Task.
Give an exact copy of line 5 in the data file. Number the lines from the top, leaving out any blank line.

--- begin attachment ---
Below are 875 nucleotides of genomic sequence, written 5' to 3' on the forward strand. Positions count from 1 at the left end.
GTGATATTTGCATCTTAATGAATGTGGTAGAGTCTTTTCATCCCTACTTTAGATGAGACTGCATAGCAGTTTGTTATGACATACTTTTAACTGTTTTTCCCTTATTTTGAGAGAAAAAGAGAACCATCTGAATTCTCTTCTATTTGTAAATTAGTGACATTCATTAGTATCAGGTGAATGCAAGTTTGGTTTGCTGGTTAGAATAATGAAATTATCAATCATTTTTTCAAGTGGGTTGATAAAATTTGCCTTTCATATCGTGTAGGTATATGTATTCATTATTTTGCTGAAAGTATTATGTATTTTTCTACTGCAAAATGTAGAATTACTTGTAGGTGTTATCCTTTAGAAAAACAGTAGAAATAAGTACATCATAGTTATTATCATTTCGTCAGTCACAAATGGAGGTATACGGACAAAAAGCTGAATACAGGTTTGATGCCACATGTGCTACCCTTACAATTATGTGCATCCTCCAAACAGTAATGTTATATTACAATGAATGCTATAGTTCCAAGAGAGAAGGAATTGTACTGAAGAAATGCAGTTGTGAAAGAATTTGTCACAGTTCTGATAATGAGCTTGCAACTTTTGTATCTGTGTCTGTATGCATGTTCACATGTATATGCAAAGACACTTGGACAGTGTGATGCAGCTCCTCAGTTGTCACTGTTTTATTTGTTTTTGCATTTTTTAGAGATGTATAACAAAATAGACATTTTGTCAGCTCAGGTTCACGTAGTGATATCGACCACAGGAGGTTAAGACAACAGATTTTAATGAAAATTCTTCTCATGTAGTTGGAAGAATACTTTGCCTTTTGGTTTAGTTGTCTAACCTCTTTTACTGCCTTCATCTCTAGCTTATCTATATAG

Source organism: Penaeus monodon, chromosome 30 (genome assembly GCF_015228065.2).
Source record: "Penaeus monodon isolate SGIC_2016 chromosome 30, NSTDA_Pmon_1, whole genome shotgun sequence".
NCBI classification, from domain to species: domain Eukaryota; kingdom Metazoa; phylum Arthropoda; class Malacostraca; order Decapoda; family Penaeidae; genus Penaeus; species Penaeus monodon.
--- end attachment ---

NCBI classification, from domain to species: domain Eukaryota; kingdom Metazoa; phylum Arthropoda; class Malacostraca; order Decapoda; family Penaeidae; genus Penaeus; species Penaeus monodon.